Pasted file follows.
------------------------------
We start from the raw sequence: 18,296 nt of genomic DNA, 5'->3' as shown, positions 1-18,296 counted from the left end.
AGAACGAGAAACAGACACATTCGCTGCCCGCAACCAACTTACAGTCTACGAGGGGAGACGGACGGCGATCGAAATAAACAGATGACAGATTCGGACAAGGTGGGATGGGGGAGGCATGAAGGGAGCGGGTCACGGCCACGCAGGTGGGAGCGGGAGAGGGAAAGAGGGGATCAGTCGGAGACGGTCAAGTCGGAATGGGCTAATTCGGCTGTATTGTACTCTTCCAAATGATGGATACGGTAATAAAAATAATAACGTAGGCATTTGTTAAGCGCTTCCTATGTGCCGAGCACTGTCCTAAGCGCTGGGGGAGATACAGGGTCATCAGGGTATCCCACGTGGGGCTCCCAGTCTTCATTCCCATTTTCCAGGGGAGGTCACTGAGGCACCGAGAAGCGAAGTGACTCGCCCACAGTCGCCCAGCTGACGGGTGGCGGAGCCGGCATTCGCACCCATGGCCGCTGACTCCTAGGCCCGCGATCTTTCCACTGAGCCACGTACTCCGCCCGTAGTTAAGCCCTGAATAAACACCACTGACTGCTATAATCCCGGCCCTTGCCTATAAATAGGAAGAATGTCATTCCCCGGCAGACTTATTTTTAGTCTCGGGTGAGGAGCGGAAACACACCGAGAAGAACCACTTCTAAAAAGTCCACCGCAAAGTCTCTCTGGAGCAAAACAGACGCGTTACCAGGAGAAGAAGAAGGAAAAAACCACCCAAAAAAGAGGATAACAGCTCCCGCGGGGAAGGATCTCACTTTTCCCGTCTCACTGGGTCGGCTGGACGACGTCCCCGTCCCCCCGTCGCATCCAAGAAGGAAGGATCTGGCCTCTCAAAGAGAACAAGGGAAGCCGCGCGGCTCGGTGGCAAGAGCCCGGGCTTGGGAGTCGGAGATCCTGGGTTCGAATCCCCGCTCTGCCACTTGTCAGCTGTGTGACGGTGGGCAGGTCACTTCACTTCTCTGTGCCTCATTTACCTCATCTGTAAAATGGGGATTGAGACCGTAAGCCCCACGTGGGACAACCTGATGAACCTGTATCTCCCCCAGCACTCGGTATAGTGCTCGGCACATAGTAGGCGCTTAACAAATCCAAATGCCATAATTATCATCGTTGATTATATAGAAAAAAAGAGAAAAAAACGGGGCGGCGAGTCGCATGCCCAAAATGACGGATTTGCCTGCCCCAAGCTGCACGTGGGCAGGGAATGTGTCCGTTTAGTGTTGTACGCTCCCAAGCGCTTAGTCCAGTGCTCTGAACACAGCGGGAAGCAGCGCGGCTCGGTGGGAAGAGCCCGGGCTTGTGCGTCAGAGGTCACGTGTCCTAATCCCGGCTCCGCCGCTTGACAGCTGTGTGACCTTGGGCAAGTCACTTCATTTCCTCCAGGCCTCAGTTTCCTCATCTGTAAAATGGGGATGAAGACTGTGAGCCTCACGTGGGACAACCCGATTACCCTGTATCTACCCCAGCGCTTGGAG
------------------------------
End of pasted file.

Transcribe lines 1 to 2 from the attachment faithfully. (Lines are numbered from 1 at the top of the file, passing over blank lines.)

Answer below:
We start from the raw sequence: 18,296 nt of genomic DNA, 5'->3' as shown, positions 1-18,296 counted from the left end.
AGAACGAGAAACAGACACATTCGCTGCCCGCAACCAACTTACAGTCTACGAGGGGAGACGGACGGCGATCGAAATAAACAGATGACAGATTCGGACAAGGTGGGATGGGGGAGGCATGAAGGGAGCGGGTCACGGCCACGCAGGTGGGAGCGGGAGAGGGAAAGAGGGGATCAGTCGGAGACGGTCAAGTCGGAATGGGCTAATTCGGCTGTATTGTACTCTTCCAAATGATGGATACGGTAATAAAAATAATAACGTAGGCATTTGTTAAGCGCTTCCTATGTGCCGAGCACTGTCCTAAGCGCTGGGGGAGATACAGGGTCATCAGGGTATCCCACGTGGGGCTCCCAGTCTTCATTCCCATTTTCCAGGGGAGGTCACTGAGGCACCGAGAAGCGAAGTGACTCGCCCACAGTCGCCCAGCTGACGGGTGGCGGAGCCGGCATTCGCACCCATGGCCGCTGACTCCTAGGCCCGCGATCTTTCCACTGAGCCACGTACTCCGCCCGTAGTTAAGCCCTGAATAAACACCACTGACTGCTATAATCCCGGCCCTTGCCTATAAATAGGAAGAATGTCATTCCCCGGCAGACTTATTTTTAGTCTCGGGTGAGGAGCGGAAACACACCGAGAAGAACCACTTCTAAAAAGTCCACCGCAAAGTCTCTCTGGAGCAAAACAGACGCGTTACCAGGAGAAGAAGAAGGAAAAAACCACCCAAAAAAGAGGATAACAGCTCCCGCGGGGAAGGATCTCACTTTTCCCGTCTCACTGGGTCGGCTGGACGACGTCCCCGTCCCCCCGTCGCATCCAAGAAGGAAGGATCTGGCCTCTCAAAGAGAACAAGGGAAGCCGCGCGGCTCGGTGGCAAGAGCCCGGGCTTGGGAGTCGGAGATCCTGGGTTCGAATCCCCGCTCTGCCACTTGTCAGCTGTGTGACGGTGGGCAGGTCACTTCACTTCTCTGTGCCTCATTTACCTCATCTGTAAAATGGGGATTGAGACCGTAAGCCCCACGTGGGACAACCTGATGAACCTGTATCTCCCCCAGCACTCGGTATAGTGCTCGGCACATAGTAGGCGCTTAACAAATCCAAATGCCATAATTATCATCGTTGATTATATAGAAAAAAAGAGAAAAAAACGGGGCGGCGAGTCGCATGCCCAAAATGACGGATTTGCCTGCCCCAAGCTGCACGTGGGCAGGGAATGTGTCCGTTTAGTGTTGTACGCTCCCAAGCGCTTAGTCCAGTGCTCTGAACACAGCGGGAAGCAGCGCGGCTCGGTGGGAAGAGCCCGGGCTTGTGCGTCAGAGGTCACGTGTCCTAATCCCGGCTCCGCCGCTTGACAGCTGTGTGACCTTGGGCAAGTCACTTCATTTCCTCCAGGCCTCAGTTTCCTCATCTGTAAAATGGGGATGAAGACTGTGAGCCTCACGTGGGACAACCCGATTACCCTGTATCTACCCCAGCGCTTGGAG